In my previous post I pointed out that the title applied to Rembrandt’s signed and dated etching, Death of a Virgin (1639), is a misnomer, and it isn’t the Virgin Mary who is depicted dying in her bed.
In fact, the person is actually recovering from a near death experience, both in a physical and spiritual sense, thanks to the intercession and tender care of those in attendance.
So who is the sick person in the bed being cared for if not the Virgin Mary? Are they a woman or a man, perhaps a mother or a brother, saint or a sinner, or, more likely, both?
For Rembrandt, the person lived a common life some two centuries beforehand and, like Rembrandt, their name, reputation and achievements live on.
He is HUGO VAN DER GOES.
Rembrant has carved out Hugo’s name in section of the etching, not in normal handwriting like his own name, which can be found in the bottom left corner of the print, but in a symbolic way.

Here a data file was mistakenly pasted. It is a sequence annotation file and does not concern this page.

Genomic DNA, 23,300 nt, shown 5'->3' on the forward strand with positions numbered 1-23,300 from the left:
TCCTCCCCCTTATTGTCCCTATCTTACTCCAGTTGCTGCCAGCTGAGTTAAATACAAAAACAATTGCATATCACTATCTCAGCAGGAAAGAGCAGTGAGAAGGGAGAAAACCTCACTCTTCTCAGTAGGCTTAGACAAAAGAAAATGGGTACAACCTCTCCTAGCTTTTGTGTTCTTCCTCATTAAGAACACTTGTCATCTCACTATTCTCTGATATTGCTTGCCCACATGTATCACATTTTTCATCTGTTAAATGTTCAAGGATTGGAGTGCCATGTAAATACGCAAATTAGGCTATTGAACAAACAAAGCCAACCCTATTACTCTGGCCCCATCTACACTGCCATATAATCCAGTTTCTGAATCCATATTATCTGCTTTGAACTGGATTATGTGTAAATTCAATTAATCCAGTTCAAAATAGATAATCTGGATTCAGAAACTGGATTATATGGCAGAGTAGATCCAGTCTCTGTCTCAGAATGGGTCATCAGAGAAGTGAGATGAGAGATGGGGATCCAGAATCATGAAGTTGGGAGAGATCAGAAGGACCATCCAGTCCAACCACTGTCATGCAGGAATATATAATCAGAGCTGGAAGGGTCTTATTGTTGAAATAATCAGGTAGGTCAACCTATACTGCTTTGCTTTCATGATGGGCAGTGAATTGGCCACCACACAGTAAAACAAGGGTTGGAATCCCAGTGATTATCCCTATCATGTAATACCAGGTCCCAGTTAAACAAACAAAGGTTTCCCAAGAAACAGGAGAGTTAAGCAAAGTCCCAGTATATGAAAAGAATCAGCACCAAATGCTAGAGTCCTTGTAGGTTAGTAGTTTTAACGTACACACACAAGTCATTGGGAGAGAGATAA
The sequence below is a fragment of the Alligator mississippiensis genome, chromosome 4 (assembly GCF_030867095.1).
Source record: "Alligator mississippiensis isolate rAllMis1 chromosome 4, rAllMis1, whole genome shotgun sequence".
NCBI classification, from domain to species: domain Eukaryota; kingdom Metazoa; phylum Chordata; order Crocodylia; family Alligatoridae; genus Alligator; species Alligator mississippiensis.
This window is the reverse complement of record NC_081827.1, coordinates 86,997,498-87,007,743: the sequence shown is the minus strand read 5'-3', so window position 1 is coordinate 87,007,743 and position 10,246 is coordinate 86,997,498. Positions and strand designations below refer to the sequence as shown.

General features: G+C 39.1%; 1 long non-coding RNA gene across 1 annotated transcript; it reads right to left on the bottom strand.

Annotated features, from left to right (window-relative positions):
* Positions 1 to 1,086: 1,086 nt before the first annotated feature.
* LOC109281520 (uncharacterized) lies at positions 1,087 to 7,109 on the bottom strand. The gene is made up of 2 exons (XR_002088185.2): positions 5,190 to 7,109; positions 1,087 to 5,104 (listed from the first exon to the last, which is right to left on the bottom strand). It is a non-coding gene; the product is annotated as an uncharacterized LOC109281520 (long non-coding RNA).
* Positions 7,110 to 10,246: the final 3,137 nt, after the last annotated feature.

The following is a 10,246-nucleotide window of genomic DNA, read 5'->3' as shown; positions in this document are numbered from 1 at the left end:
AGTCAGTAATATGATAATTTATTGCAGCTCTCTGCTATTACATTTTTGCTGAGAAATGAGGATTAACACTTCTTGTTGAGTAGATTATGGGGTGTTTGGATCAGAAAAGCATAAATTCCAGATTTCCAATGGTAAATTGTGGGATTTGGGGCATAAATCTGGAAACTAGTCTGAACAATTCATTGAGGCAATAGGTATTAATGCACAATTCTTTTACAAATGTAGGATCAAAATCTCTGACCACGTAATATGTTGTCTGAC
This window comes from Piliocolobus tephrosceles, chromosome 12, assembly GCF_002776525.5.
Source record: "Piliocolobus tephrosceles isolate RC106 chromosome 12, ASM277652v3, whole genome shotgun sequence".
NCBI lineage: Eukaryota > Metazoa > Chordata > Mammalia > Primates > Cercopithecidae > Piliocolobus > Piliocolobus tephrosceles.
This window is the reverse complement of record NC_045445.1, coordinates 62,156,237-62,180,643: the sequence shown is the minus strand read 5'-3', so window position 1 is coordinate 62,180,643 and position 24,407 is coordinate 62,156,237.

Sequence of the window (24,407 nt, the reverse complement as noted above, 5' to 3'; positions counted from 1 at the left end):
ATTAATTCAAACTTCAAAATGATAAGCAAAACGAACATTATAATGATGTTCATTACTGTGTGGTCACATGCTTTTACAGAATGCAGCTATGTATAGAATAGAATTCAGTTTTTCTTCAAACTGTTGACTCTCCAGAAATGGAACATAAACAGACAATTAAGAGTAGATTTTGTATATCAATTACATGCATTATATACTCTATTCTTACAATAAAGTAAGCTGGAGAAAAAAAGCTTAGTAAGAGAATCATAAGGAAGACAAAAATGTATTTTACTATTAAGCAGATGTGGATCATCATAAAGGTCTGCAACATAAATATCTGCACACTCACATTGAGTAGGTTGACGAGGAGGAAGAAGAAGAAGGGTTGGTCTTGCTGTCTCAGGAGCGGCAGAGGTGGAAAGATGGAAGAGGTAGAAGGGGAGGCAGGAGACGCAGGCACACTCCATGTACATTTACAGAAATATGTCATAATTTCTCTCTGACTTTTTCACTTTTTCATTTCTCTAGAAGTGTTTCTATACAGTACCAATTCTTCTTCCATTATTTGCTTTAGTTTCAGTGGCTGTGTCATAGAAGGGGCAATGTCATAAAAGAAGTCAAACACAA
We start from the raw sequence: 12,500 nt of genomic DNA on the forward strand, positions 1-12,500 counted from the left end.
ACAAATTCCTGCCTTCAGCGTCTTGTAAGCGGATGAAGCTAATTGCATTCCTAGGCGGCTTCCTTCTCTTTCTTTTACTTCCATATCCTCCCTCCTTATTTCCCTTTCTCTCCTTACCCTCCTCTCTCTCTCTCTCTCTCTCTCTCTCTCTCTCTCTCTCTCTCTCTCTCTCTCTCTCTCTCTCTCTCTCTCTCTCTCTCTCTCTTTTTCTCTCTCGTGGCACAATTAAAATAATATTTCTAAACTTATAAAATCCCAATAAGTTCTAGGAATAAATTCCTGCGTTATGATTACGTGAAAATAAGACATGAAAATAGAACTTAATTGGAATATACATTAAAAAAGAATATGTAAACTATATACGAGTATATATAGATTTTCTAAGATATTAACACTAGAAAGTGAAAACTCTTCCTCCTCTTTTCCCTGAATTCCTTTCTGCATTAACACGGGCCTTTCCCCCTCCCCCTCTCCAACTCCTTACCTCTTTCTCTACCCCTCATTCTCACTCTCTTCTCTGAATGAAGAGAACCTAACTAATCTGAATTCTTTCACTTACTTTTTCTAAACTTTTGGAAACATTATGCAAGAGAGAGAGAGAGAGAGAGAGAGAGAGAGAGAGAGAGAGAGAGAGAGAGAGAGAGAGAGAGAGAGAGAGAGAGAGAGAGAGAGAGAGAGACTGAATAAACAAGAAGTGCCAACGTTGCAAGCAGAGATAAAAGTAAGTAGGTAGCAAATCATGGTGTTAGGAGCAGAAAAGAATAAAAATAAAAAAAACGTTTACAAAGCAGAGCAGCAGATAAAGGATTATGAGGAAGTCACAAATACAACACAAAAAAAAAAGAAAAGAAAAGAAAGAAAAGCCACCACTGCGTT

The references to Hugo go further, and there are at least thirty that Rembrandt has taken from what is considered the last painting produced by Van der Goes, Death of a Virgin, in which he portrays himself as the Prodigal Son, the same subject Rembrandt has presented with this etching and in the acclaimed Return of the Prodigal Son, painted before his own death in 1669. This work also pays tribute to Hugo van der Goes whose features are portrayed in the elder brother. Like the etching, there are several references that can be matched to Hugo’s Death of the Virgin, as many as fifty.
• My next post will explain the iconography that reveals the name of Hugo van der Goes in Rembrandt’s etching.
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